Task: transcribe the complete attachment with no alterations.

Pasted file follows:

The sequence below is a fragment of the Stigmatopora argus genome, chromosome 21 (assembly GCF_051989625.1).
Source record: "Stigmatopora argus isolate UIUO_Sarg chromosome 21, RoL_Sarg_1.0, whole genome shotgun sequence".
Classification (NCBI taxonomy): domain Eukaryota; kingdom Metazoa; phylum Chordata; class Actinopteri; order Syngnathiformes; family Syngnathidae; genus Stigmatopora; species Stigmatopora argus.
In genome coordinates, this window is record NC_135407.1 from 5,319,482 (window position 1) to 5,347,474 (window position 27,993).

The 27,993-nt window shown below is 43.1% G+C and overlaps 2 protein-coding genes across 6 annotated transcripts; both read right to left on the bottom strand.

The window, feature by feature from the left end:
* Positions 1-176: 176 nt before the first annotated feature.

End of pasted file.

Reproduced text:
The sequence below is a fragment of the Stigmatopora argus genome, chromosome 21 (assembly GCF_051989625.1).
Source record: "Stigmatopora argus isolate UIUO_Sarg chromosome 21, RoL_Sarg_1.0, whole genome shotgun sequence".
Classification (NCBI taxonomy): domain Eukaryota; kingdom Metazoa; phylum Chordata; class Actinopteri; order Syngnathiformes; family Syngnathidae; genus Stigmatopora; species Stigmatopora argus.
In genome coordinates, this window is record NC_135407.1 from 5,319,482 (window position 1) to 5,347,474 (window position 27,993).

The 27,993-nt window shown below is 43.1% G+C and overlaps 2 protein-coding genes across 6 annotated transcripts; both read right to left on the bottom strand.

The window, feature by feature from the left end:
* Positions 1-176: 176 nt before the first annotated feature.